Despite challenges to its constitutionality, the Our City, Our Vote Bill passed 33-14 (3 abstentions) at the stated meeting Dec. 9, granting around 800,000 green card and work visa holders the right to vote in city elections.
After a day of celebration from bill sponsor Ydanis Rodriguez (D-Manhattan) and the Our City, Our Vote Coalition, council members entered chambers to a lengthy debate with their colleagues before the vote. Councilmember Mark Gjonaj (D-Bronx) made a motion to return the bill to the committee, which would kill it until the session next year where it would have to endure the legislative process once again. That motion was defeated 14-35.
On the bill, which has caused debate at the city and state level over constitutionality, the no votes came for various reasons. Majority Leader Laurie Cumbo (D-Brooklyn) said there wasn’t enough information on how the bill would affect Black communities, who would not benefit as much as Dominican and Chinese communities, according to research supporting the bill.
Councilmember Robert Cornegy Jr. (D-Brooklyn) had reservations, despite being an original sponsor, but ultimately voted yes. “I think that there’s much more work that could be done on the bill. I will be voting yes with a reasonable expectation as we move forward,” Cornegy said.
Other no votes included Council members Kalman Yeger (D-Brooklyn), Ruben Diaz Sr. (D-Bronx), Inna Vernikov (D-Brooklyn), and Eric Ulrich (R-Queens). Yeger believes that Our City, Our Vote goes beyond the power of the council, and the others argued that voting should remain tied to citizenship.
At the City Hall Steps before the vote, bill sponsor Rodriguez invited all supporters to speak on why they expected the bill should pass, and confirm to press that they have the legal right to put forth such an act. The bill was reviewed by Mayor Bill de Blasio’s legal team, several academic lawyers, revised three times and compared against federal, state and local law before it came to this point. It has a supermajority of sponsors and a mayor who is committed not to veto it when it gets to his desk.
Though several city and state lawmakers have challenged its legality based on the state constitution’s stipulation allowing only citizens to vote, Rodriguez said “The federal law already says state and city, you are the one that has the power to decide who votes in your election. And the New York State Constitution never used the word only when they mentioned that those who are citizens have the right to vote in New York City and State.”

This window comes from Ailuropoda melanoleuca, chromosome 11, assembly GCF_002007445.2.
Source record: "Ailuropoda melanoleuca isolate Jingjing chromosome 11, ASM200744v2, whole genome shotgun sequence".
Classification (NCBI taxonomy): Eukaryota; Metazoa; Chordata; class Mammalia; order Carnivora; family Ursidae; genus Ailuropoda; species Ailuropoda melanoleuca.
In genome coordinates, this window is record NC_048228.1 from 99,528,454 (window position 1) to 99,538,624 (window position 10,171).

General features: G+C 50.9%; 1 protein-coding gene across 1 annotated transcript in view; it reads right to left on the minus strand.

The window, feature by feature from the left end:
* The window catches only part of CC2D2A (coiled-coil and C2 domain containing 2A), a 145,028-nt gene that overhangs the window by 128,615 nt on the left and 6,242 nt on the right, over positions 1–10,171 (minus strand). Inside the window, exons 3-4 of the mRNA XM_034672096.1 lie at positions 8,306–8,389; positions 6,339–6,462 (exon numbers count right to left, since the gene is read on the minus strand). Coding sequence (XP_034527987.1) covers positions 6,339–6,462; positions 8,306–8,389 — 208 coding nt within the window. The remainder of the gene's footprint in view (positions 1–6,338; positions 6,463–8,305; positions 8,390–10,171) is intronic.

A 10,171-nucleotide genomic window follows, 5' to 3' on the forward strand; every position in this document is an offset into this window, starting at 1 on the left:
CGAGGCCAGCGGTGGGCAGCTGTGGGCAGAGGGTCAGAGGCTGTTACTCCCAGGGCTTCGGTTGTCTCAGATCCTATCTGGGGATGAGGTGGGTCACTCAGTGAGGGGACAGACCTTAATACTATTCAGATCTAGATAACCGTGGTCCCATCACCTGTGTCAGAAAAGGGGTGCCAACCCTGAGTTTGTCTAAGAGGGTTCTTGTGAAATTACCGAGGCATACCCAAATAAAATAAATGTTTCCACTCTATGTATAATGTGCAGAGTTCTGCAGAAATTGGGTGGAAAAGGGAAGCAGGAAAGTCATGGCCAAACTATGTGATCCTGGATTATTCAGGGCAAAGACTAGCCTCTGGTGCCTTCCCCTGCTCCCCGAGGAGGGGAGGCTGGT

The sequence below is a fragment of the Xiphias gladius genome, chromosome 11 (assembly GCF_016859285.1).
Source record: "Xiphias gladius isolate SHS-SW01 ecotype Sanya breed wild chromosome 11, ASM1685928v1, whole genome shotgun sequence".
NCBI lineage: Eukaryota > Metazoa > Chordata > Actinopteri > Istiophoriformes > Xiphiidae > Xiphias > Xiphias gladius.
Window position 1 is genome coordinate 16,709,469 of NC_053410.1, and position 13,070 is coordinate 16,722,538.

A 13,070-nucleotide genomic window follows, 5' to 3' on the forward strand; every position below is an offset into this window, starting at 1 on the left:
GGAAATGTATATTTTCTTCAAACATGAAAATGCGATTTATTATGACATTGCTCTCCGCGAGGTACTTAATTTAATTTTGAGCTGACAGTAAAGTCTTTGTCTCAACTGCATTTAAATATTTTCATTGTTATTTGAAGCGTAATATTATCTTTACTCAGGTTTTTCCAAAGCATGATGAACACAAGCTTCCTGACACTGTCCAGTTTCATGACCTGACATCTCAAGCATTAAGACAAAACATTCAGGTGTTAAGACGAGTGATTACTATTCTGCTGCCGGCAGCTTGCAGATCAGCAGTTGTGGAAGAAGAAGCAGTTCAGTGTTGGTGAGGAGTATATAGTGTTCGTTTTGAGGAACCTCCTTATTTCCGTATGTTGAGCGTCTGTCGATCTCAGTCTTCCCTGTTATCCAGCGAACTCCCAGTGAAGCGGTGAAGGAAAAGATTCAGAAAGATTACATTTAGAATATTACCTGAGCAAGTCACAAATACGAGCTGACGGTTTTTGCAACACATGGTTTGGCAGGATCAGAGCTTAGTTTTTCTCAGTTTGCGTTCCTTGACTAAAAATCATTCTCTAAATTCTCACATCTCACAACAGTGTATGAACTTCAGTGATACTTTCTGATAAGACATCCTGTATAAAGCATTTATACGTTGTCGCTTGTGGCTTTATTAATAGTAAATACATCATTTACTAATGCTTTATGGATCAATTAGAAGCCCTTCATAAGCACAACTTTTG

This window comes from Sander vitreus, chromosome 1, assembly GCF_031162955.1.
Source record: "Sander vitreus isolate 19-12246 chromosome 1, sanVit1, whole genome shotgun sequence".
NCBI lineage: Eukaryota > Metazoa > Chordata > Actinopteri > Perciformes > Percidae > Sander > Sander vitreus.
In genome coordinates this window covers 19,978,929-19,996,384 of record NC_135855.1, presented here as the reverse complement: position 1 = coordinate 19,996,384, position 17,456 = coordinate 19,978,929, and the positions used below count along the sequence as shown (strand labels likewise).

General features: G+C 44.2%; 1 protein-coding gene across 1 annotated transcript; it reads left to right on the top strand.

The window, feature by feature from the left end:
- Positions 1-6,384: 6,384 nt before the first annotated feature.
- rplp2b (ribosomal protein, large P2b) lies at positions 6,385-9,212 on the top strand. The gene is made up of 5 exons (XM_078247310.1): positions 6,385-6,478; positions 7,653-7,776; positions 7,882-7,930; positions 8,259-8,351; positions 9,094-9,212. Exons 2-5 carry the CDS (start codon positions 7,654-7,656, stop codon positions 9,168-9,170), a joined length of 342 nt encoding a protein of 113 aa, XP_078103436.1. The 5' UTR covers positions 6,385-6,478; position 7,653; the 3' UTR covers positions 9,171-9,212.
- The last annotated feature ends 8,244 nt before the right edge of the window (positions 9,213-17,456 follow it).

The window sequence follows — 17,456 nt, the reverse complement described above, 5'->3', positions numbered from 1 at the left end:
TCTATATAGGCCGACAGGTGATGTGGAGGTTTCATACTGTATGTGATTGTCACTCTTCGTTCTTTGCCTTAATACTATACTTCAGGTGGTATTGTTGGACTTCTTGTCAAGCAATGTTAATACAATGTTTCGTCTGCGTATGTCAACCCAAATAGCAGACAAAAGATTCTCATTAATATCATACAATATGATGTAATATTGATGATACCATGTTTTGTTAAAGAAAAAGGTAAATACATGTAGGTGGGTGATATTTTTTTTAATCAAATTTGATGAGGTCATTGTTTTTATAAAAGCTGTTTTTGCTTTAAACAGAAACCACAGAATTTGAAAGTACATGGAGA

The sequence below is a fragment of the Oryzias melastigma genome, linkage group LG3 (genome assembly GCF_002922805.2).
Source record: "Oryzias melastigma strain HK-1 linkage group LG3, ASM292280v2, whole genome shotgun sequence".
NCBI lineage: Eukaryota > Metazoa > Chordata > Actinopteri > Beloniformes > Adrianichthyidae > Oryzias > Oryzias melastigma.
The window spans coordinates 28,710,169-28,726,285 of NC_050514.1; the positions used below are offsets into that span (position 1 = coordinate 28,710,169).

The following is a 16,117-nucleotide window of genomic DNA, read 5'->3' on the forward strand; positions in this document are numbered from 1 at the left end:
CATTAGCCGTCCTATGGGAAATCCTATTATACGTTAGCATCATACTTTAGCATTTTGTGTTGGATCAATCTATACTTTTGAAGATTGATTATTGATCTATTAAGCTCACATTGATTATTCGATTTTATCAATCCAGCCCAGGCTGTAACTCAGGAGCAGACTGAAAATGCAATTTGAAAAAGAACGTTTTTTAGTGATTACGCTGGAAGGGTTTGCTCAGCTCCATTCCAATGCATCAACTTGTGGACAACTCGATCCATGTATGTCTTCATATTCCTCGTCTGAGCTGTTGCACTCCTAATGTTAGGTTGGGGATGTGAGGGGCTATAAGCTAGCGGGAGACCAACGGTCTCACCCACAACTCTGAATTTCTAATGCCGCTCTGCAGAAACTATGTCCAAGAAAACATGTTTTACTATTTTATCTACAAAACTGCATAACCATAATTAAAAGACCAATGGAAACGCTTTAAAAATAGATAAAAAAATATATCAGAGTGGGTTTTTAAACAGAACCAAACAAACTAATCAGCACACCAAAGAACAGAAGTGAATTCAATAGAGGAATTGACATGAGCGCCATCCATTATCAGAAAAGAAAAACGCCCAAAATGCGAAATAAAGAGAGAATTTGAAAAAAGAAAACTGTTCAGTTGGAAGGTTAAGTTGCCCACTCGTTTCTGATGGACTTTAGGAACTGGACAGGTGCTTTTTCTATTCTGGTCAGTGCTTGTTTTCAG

Council member Francisco Moya (D-Queens) brought his mother, who will have the right to vote for the first time because of the bill. “[She] would stand there while we all voted and felt a sense of pride of what was going on but never could do it,” Moya said. As a candidate for City Council speaker, he promised to use his veto power should he be elected to get the bill passed if need be.
Council member Carlos Menchaca (D-Brooklyn), chair of the Immigration Committee, noted that there are fears from even the people who sponsor the bill on how it will play out. “Yesterday, the calls did happen. And they were hard calls and there is fear, even with people who are with us,” Menchaca said, foreshadowing the intense council debate.
Other supporters who attended included Public Advocate Jumaane Williams, Council member Carlina Rivera (D-Manhattan), and recently inaugurated Council member Tiffany Caban (D-Queens).
They were followed by a few long-time NYC residents who were excited to have achieved this historic feat today.
Melissa John, a school teacher, said she has waited 20 years as a resident, after coming to the states at 19 years old for college, graduating grad school and obtaining a job. “Today I am finally being seen, I am finally being heard,” she said.
Angel Salazar, a DACA recipient who has spent his entire life in NYC, took part in helping with the Census count and vaccine efforts this year in Staten Island, and Eva Santos, another DACA recipient, has lived in NYC for 23 years and raised three young U.S. citizens. Both will now have the right to vote.